Clock & Colour: nothing to do fast, yet wanting it to come quickly FILM CLIP

              Here’s a little illustration of a colourful routine… incidental aesthetics which you have more time to notice when you’re ‘un-busy’ recuperating. But they also make you feel stimulated and eager to get out into the world. I tried to capture it here. The ticking clock can be interpreted in any way: for me, significance in the tick of a clock varies.
               You find yourself with endless time to observe when you’re resting for weeks or months… or years. I really noticed this accumulating over time as experiences of chemotherapy regimes, surgeries and long-term side-effects evolved. My first experience of bed-bound followed by semi-bed-bound time lasted for 18 months due to a large surgery and high-dose intensive chemotherapy…. so that was a strong starting point to build on this sensation, although not typical of the general perception of teenage and young-adult life. My first obsession which grew from this was probably flowers but there have been several. With that level of chemotherapy the fatigue was so intense and long-lasting that I would spend plenty of time where looking at flowers by my bed was the only pleasurable thing I did all day, especially as eating was so often impossible and I was unable to have any real physical contact, read, wash myself, watch a screen or sit up. While infuriating, in other ways these aspects of illness can also develop positive impacts. I have been reminded of this in every period of illness and after my most recent operation I became more interested in colour and photography. For many people, but perhaps especially a young person with a chronic illness, this could really influence your life and career choices.
            For me it really gave me the drive to pursue writing and other things such as playing the piano therapeutically and experimenting with photography, film and gardening. I love to imagine I would have done these things anyway, but having become ill at 18, it isn’t possible to judge the impact these processes had on my perception and priorities as an adult. They were there with everything else in the shift from adolescence. I wouldn’t ever choose this path, but I can’t imagine my life any differently now. It’s not realistic or appropriate to say chronic and life-threatening illnesses are a gift: I have seen their worst effects on others and on my own life. But I do feel it has paradoxically created various sorts of freedom, growing amongst the many different physical and personal freedoms it takes away. I found that even at the worst times; when facing the prospect of no known cure and experimental life-threatening treatment, this in strange ways created a feeling of the pain and the antidote at the same time.
              For example: while I was devastated by the realisation of fear caused by the sudden prospect of leaving my family, friends and the beautiful world behind, I experienced freedom in the overwhelming sensation that love and time with those I love, is the only thing which matters to me. This is a strange paradox of sadness and joy. The second great freedom came in the fear of losing consciousness forever. This created a powerful awareness of my own consciousness and how astonishing it is to experience it, for every second that I do. I felt an electrifying excitement in being conscious, feeling it’s inconceivably astonishing that consciousness evolved, that I’m so lucky to have it and could appreciate it in so many ways in all the time I might have in life. I began to form the idea that we exist like tiny scraps of the universe which have come together over milennia and now we are the universe looking back in on itself, which was quite an amazing feeling. We are not only ‘human’ but also parts of the universe itself – like planets and particles and electrons. At times on some deeper level, this made pain, sadness and fear more intelligible, as everything in nature and in the universe is riven with disorder and brutality; but at times even this was made irrelevant by emotion good and bad. For example when my greatest ‘cancer-buddy’ died, in the most extreme moments of physical pain, or in stark contrast when I met my boyfriend for the first time.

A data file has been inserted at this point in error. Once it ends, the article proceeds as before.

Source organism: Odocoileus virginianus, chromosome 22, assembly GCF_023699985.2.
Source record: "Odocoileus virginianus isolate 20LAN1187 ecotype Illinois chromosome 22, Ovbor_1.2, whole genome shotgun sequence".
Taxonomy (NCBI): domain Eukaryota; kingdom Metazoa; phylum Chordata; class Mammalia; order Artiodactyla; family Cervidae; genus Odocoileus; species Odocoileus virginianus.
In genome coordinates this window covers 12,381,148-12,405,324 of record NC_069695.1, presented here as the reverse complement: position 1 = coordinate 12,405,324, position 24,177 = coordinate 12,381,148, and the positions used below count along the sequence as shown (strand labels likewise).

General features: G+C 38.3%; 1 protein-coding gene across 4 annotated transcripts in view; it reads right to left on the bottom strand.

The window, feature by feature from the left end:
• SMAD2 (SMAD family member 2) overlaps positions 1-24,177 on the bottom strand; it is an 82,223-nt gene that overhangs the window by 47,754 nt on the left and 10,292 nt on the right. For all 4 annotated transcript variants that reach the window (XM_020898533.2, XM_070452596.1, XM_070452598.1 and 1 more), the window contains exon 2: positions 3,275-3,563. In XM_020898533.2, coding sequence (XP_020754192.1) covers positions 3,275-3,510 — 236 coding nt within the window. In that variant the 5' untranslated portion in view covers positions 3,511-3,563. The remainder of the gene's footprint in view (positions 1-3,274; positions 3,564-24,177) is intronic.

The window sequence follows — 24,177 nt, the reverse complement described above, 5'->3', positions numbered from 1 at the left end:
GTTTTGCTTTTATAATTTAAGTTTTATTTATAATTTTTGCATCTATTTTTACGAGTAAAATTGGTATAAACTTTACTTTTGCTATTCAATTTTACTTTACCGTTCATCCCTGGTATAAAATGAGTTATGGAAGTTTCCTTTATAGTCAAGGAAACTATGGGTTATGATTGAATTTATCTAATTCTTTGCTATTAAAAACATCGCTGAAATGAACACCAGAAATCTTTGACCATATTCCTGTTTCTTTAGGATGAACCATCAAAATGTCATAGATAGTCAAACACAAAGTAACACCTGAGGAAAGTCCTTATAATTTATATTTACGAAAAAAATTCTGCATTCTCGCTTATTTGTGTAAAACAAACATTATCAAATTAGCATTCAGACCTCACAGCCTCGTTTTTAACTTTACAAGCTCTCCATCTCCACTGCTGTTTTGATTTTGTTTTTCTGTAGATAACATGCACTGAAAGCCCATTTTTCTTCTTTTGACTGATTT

Perhaps you know the feeling… it can happen any day: if you have a peaceful moment, resting after a virus watching leaves turn outside an open window or drinking tea on a Sunday morning after a night out. I remember sitting on the roof outside my friend Katy’s room in the rain one Sunday morning, a bit hungover and tired, and even the rain-drops hitting our heads seemed pretty.
                So in summary: I do recommend sitting in the rain, with or without clothes or even underwear (avoid being arrested if possible). I also suggest looking up at the colours of the leaves and the sky whenever you’re walking around and struck with stress or pain. It doesn’t always make it go away, but the images often leave a pleasing imprint in your mind. And if you are by any chance interested… the nail varnish used in this clip was Bourjois Fuschia Hype 
Thanks for reading!

lipstick-header-top-icon.jpg Olivia


7 thoughts on “Clock & Colour: nothing to do fast, yet wanting it to come quickly FILM CLIP

  1. beautiful post olivia….. thanks so much for sharing. i keep getting really bad stomach bugs here that leave me in a lot of pain. I’m just in bed now because of one and had to take my very first sick day. i would like to appreciate beautiful things and today I will try. Normally I do, but when ill/sick/tired/stressed I forget to. So thanks for the reminder. All my love and respect, Nina